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January 2008

Detect numbers with TRANSLATE() - Take two

Last week I wrote about using TRANSLATE to detect numbers in data Using The TRANSLATE() function...

Andrew Clarke at Radio Free Tooting pointed out the shortcomings of using TRANSLATE() to detect numbers.

As I said earlier, all I needed to do was detect if the characters in a string were all digits or not, and I wanted it to be very fast.

But Andrew's remarks got me thinking - could translate be used to detect more complex numbers?

Here's the short list of requirements:

* Detect integers
* Detect numbers with decimal point ( 4.6, 0.2, .7)
* Detect negative and positive ( leading + or - )
* Reject text with more than 1 '.', such as an IP address ( 127.0.0.1 )
* Reject anything with alpha text

RMAN Usage Survey

As part of a presentation I'm preparing, I would like to get an idea of RMAN usage in the Oracle Community.

If you can spare a couple of minutes, please fill out this 10 question multiple choice survey: RMAN Usage Survey

Update:

It seems I made a poor choice of online Survey site.

To get more than 100 responses to this survey, a "Professional" version must be purchased. At a rate of 1 or 2 surveys a year (for me) that is not exactly practical.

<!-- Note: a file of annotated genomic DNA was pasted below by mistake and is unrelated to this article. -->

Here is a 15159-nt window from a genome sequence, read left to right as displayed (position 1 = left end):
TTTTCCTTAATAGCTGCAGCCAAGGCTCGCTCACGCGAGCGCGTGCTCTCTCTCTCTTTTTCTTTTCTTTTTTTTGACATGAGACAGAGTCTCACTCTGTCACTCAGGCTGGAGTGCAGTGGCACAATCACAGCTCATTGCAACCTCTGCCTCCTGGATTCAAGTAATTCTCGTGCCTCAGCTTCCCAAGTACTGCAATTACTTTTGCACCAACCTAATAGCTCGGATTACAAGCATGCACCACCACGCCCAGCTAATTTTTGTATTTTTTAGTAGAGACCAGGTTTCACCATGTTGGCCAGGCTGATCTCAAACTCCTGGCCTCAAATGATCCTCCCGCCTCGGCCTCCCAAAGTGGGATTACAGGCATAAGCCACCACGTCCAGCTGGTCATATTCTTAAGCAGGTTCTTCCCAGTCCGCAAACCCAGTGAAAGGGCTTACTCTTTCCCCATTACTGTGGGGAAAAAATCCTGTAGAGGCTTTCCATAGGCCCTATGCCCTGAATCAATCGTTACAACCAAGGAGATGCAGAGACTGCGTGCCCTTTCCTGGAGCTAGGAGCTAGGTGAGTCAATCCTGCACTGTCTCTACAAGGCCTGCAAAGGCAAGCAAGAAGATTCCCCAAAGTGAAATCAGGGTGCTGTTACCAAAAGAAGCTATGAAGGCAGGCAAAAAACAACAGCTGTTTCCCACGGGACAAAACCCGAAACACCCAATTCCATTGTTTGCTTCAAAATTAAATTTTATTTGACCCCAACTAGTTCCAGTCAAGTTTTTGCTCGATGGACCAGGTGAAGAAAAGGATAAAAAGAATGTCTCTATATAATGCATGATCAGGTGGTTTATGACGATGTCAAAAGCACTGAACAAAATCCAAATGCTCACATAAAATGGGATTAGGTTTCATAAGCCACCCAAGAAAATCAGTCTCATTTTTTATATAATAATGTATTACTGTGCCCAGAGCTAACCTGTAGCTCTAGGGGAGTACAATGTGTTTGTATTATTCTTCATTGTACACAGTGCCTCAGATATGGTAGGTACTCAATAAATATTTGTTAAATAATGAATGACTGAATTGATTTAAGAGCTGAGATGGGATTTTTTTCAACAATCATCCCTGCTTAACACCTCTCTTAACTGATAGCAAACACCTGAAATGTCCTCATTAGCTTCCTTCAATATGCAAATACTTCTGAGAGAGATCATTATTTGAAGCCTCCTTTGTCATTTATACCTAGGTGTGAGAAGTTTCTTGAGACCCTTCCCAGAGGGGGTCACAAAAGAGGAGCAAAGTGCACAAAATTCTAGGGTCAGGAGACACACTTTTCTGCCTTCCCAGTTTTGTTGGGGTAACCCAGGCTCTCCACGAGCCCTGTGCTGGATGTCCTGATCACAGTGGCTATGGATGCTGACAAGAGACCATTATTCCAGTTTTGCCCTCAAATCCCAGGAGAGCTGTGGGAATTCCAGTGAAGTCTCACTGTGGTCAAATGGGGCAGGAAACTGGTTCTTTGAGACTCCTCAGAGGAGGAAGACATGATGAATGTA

Sharing the Survey results also requires the Professional version.

Here's a summary of the results in MS Excel.

RMAN Usage Survey Results

Exception enhancements in 10g

A few small enhancements to exception handling/error messages. June 2004

Can you write a working SQL statement without using any whitespace?

I read this post by Laurent Schneider yesterday. In the comment section Tom Kyte already explained what the issue was about, but I’ll expand this explanation a little.

The question was why should the apparently invalid statement below work? I mean there is no such column nor number as “1.x”), yet the statement works ok:

SQL> select 1.x from dual;

         X
----------
         1

The column header gives a good hint what happened above. Oracle has treated the X as the column alias.

Let’s remove the “x” and see:

SQL> select 1. from dual;

        1.
----------
         1

Now all works as expected, “1.” is treated as number ( 1. = 1.0 )

Can you write a working SQL statement without using any whitespace?

I read this post by Laurent Schneider yesterday. In the comment section Tom Kyte already explained what the issue was about, but I’ll expand this explanation a little.

The question was why should the apparently invalid statement below work? I mean there is no such column nor number as “1.x”), yet the statement works ok:

SQL> select 1.x from dual;

         X
----------
         1

The column header gives a good hint what happened above. Oracle has treated the X as the column alias.

Let’s remove the “x” and see:

SQL> select 1. from dual;

        1.
----------
         1

Now all works as expected, “1.” is treated as number ( 1. = 1.0 )

Can you write a working SQL statement without using any whitespace?